Paraxylene, an inflammable petrochemical used to make plastic and polyester, became the focus of public attention last week after a rumour that a factory will be built to manufacture the substance in suburban Shanghai drew thousands to the streets.

The word paraxylene, more widely known in China as “PX”, has triggered nearly a dozen protests across the country in the past eight years. Despite the authorities’ repeated efforts to reassure the public over the chemical’s safety, PX continues to touch a nerve among a swelling middle-class that is increasingly outspoken and health-conscious.

“People in China generally don’t trust the government especially on issues that have to do with environmental assessment, people just think the government is lying,” said Maya Wang of the Human Rights Watch.

Anti-PX protest in Shanghai. Photo: 柚子爱上寂寞 via Weibo.

In 2007, hundreds of people in Xiamen, Fujian Province took a collective “stroll” on the streets in protest against a PX factory which was approved and under construction. The protest came after a message warning people about PX causing leukemia and birth abnormalities was widely circulated. The local government halted the construction of the facility but the public was not satisfied. Six months later, the project was relocated to the Gulei Peninsula in Zhangzhou city, more than 100 kilometres away from Xiamen. In 2013, an explosion caused by a hydrogen leak hit the Zhangzhou project. The facility had not been put into production so no one was injured.

Anti-PX protest in Xiamen in 2007. Photo: Zola

In 2008, a similar “strolling” demonstration took place in Chengdu, Sichuan Province. The protesters walked in silence along historical landmarks in the downtown area for two hours, wearing face masks. Another rally was planned on the fifth anniversary of the demonstration – however, it did not take place as activists and petitioners were held or closely monitored by the authorities.

In 2010, an oil spill on the outskirts of the coastal city caused explosions and an ecological disaster, raising public concerns over environmental safety.

In 2011, thousands of people in Dalian, Liaoning Province rallied outside government headquarters to demand a PX factory be moved out of the city. Wearing T-shirts with anti-PX slogans, the protesters sang the national anthem. A report by state news agency Xinhua said over 12,000 people took part in the rally.

Anti-PX protest in Dalian in 2011. Photo: 大连老马 via Weibo.

In 2012, violent demonstrations broke out in Ningbo, Zhajiang Province over the government’s plan to expand a petrochemical complex, which included a PX facility. Dozens of people were arrested. The Ningbo government later cancelled the plan and promised it would not build any PX factories in the future.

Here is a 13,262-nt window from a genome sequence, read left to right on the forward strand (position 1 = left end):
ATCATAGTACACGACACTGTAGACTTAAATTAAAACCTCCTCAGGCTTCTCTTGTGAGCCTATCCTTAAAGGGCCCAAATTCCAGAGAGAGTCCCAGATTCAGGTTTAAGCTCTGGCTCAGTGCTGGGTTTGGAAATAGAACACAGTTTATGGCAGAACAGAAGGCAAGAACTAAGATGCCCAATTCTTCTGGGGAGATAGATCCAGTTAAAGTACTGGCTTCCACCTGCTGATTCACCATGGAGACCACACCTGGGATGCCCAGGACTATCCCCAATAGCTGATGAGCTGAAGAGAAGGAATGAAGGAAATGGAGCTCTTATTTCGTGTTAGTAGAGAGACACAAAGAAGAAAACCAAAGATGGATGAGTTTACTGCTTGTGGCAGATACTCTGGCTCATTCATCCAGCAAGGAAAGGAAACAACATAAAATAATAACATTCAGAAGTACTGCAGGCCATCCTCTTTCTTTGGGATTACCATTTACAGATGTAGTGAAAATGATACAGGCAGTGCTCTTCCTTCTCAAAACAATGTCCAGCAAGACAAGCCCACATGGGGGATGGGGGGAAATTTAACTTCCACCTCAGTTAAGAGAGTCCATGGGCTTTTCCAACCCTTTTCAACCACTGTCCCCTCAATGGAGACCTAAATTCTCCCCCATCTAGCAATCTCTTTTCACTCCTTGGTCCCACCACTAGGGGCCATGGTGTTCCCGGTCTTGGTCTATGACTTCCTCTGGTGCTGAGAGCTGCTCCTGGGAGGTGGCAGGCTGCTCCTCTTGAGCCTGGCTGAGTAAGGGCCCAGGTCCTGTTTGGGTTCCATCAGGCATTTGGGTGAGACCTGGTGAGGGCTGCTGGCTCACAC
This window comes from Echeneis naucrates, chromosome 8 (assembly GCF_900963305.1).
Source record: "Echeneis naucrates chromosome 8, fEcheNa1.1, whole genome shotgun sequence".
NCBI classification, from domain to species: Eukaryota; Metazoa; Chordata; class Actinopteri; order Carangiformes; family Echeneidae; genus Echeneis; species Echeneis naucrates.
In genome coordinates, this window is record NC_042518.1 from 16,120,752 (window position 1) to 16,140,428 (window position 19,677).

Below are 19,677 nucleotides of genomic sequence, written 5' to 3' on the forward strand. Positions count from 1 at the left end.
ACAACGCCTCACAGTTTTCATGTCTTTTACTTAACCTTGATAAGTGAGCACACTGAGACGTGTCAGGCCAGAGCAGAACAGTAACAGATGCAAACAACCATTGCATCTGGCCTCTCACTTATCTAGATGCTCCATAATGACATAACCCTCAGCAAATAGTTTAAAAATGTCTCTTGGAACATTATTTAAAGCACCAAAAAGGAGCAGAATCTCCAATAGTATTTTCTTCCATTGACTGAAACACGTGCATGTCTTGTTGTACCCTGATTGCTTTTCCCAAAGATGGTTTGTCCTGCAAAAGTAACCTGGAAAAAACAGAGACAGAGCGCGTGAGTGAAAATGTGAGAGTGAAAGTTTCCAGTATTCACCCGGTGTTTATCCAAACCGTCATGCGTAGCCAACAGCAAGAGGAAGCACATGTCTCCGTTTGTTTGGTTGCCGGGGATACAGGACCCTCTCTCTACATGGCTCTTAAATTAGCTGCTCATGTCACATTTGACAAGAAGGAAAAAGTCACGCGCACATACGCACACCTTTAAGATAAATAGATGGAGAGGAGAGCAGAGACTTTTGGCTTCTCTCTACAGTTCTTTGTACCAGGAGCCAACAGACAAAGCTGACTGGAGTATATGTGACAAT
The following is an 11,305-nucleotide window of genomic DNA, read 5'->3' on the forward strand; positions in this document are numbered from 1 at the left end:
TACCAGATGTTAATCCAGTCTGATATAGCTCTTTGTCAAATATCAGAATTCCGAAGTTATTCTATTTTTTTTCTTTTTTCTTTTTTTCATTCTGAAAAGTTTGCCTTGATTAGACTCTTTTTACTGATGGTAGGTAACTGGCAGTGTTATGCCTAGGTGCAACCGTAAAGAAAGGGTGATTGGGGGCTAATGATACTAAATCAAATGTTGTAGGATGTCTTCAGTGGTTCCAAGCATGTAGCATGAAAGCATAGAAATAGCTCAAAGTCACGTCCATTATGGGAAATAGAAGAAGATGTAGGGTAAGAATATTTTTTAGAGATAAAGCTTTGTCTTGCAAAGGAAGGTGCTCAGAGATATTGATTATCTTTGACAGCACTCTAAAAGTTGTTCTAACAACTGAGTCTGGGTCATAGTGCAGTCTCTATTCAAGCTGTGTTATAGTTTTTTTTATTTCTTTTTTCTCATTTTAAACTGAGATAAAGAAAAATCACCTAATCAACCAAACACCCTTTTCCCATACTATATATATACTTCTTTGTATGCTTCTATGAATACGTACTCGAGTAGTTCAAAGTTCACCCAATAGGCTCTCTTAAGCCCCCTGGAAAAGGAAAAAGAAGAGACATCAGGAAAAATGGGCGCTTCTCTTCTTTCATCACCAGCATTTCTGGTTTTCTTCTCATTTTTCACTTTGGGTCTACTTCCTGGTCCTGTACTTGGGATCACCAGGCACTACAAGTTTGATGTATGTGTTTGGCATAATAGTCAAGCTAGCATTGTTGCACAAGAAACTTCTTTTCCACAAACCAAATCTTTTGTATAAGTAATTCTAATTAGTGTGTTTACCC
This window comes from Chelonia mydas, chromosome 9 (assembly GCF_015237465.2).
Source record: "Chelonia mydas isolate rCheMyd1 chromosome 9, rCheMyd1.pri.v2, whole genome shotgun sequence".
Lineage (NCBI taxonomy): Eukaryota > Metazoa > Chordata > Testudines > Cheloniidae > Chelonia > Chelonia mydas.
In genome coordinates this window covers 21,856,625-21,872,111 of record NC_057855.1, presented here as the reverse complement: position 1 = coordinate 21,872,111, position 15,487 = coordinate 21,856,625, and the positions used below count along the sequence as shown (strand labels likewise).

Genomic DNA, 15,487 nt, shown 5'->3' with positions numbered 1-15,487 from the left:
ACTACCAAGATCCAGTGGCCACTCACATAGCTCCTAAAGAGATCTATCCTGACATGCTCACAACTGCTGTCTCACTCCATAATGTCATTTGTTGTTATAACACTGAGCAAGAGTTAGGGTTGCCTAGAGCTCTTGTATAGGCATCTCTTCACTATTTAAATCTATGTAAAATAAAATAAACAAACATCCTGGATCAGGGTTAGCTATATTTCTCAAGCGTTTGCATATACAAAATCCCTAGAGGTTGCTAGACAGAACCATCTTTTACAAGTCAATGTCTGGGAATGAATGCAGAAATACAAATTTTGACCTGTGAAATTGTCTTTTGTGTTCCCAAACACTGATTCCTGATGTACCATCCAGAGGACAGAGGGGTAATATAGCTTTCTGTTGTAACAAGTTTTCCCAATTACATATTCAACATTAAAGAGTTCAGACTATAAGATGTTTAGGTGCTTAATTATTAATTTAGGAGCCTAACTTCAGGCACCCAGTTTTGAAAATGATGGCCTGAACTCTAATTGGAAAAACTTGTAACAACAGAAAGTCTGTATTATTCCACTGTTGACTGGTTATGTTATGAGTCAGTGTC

Anti-PX protest in Ningbo in 2012. Photo: 小猪_JY via Weibo.

In 2013, hundreds marched in the streets of Kunming, Yunnan Province against a planned petrochemical plant. The protest took place on May 4, a historic date associated with the 1919 student pro-democracy demonstration.

Anti-PX protest in Kunming in 2013. Photo: 爱上喵滴旺 via Weibo.

In 2014, protests again erupted in Maoming, Guangdong Province over the government’s decision to build a PX facility in the city. The demonstration also spilled to other cities including Guangzhou and Shenzhen.

Anti-PX protest in Maoming in 2014. Photo: 豪仔 via weibo

The latest anti-PX protest in metropolitan Shanghai lasted for seven days despite the government saying repeatedly that no PX facility would be built.

Authorities were “skillful” in their handling of the protest, avoiding violent crackdowns and instead focusing more on blocking sensitive information and preventing the protests from spreading to downtown areas, said Wang. “The authorities used a combination of techniques of both control and appeasement to reduce the impact of the protest,” she said.

While the government is acquiring more and more sophisticated methods to deal with “mass incidents”, its attempt to educate the public on environmental issues keeps failing. The toxicity of PX remains disputed in China. While many people believe the chemical causes cancer, state media People’s Daily once argued it’s no more toxic than caffeine.

According to the International Chemical Safety Cards, PX, if inhaled or absorbed through skin or eyes, could lead to headaches, nausea and pain. Long term exposure may cause harm to the central nervous system.

However, a report by the UK Royal Society of Chemistry in 2011 said PX manufacturing has rarely caused environmental harm worldwide due to safety measures in place.

Vivienne Zeng

Vivienne Zeng is a journalist from China with three years' experience covering Hong Kong and mainland affairs. She has an MA in journalism from the University of Hong Kong. Her work has been featured on outlets such as Al Jazeera+ and MSNBC.